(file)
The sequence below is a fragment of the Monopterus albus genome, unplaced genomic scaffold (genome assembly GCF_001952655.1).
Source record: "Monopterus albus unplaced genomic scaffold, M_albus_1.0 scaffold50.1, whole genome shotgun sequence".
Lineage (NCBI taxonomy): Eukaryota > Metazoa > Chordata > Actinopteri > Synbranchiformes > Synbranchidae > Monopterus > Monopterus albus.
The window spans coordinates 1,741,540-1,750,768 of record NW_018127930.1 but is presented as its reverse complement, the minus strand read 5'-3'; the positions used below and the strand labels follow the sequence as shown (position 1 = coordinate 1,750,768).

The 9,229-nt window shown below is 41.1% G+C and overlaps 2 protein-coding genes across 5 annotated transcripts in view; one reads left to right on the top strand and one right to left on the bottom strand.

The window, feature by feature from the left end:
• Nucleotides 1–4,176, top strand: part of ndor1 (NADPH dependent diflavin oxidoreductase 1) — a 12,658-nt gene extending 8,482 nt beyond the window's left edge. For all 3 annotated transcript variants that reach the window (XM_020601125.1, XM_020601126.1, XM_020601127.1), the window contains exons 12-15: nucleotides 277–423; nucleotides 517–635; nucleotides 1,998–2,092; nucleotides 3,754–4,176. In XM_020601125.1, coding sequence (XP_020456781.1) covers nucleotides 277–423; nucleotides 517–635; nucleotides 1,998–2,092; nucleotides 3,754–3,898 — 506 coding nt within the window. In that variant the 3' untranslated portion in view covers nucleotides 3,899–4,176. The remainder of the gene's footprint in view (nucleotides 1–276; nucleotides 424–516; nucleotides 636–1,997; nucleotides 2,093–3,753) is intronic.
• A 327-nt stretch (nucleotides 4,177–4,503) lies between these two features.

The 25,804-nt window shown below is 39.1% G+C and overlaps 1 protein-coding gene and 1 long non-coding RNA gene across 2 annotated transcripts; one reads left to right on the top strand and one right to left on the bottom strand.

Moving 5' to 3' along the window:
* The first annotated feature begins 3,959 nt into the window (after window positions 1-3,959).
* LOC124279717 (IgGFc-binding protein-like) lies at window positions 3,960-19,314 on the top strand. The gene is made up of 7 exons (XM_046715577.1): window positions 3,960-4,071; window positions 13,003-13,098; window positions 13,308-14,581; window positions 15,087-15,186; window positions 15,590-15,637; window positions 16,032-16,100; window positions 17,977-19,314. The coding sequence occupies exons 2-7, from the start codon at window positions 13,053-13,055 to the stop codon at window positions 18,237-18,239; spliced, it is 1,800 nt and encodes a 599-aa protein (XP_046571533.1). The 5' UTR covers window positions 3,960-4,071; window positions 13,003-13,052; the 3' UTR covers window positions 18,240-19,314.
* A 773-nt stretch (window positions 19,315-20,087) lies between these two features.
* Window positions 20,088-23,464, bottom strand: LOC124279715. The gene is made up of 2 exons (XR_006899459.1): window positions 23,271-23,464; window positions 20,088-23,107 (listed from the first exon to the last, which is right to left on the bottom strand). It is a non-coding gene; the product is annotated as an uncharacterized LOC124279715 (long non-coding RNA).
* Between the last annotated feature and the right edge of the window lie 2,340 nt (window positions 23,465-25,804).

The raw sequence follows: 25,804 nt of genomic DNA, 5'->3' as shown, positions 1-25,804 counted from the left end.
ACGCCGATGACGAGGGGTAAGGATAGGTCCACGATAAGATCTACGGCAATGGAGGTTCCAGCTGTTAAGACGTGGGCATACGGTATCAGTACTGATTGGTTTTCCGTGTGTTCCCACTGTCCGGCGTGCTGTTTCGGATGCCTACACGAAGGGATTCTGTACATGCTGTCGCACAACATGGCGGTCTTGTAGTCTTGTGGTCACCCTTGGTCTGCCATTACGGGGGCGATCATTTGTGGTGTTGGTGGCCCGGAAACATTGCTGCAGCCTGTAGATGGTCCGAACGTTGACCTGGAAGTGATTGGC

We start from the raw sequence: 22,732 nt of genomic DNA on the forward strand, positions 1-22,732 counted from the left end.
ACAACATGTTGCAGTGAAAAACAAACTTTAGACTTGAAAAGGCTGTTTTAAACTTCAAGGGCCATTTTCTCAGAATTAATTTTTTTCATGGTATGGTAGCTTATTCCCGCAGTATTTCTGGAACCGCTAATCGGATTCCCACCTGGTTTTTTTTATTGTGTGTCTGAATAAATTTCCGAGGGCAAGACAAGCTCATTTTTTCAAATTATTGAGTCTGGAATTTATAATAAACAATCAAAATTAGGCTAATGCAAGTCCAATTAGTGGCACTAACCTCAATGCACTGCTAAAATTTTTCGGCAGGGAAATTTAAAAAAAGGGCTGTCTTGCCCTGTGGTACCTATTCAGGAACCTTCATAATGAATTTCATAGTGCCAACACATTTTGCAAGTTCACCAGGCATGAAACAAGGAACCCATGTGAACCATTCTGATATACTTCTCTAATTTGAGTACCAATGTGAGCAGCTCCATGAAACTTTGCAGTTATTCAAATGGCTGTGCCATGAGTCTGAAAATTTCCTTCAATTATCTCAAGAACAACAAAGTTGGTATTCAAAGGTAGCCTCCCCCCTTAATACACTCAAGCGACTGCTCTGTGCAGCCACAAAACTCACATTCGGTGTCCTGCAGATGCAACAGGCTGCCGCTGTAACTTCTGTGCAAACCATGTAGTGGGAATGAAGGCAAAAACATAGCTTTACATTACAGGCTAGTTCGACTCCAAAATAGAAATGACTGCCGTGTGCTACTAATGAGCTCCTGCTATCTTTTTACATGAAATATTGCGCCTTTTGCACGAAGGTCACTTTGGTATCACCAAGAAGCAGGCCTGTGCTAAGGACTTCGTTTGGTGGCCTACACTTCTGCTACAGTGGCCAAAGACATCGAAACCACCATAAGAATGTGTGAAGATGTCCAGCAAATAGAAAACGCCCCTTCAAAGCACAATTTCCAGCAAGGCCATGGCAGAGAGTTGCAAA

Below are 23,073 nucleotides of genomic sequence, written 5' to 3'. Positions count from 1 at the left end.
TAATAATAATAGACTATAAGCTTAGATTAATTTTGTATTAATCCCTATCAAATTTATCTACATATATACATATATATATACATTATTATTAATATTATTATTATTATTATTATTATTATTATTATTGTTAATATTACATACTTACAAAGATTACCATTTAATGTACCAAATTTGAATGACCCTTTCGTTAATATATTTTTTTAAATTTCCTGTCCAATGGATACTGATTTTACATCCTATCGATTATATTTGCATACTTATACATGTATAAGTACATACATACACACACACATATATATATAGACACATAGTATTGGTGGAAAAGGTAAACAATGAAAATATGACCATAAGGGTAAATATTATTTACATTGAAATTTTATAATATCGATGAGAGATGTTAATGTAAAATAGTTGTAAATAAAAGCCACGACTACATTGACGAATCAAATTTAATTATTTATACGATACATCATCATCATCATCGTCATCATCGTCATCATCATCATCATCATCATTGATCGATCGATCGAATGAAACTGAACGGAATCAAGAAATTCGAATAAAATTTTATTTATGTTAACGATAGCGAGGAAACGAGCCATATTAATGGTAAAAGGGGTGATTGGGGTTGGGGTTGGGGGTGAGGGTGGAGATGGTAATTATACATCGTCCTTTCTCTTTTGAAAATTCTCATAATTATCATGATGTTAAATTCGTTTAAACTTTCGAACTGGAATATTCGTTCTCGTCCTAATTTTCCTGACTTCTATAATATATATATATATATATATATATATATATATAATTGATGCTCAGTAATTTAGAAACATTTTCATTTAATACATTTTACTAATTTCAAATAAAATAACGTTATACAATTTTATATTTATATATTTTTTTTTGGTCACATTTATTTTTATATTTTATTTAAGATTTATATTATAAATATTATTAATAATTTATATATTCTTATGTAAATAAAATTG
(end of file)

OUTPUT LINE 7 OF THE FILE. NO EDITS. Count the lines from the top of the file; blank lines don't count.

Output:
• Nucleotides 1–4,176, top strand: part of ndor1 (NADPH dependent diflavin oxidoreductase 1) — a 12,658-nt gene extending 8,482 nt beyond the window's left edge. For all 3 annotated transcript variants that reach the window (XM_020601125.1, XM_020601126.1, XM_020601127.1), the window contains exons 12-15: nucleotides 277–423; nucleotides 517–635; nucleotides 1,998–2,092; nucleotides 3,754–4,176. In XM_020601125.1, coding sequence (XP_020456781.1) covers nucleotides 277–423; nucleotides 517–635; nucleotides 1,998–2,092; nucleotides 3,754–3,898 — 506 coding nt within the window. In that variant the 3' untranslated portion in view covers nucleotides 3,899–4,176. The remainder of the gene's footprint in view (nucleotides 1–276; nucleotides 424–516; nucleotides 636–1,997; nucleotides 2,093–3,753) is intronic.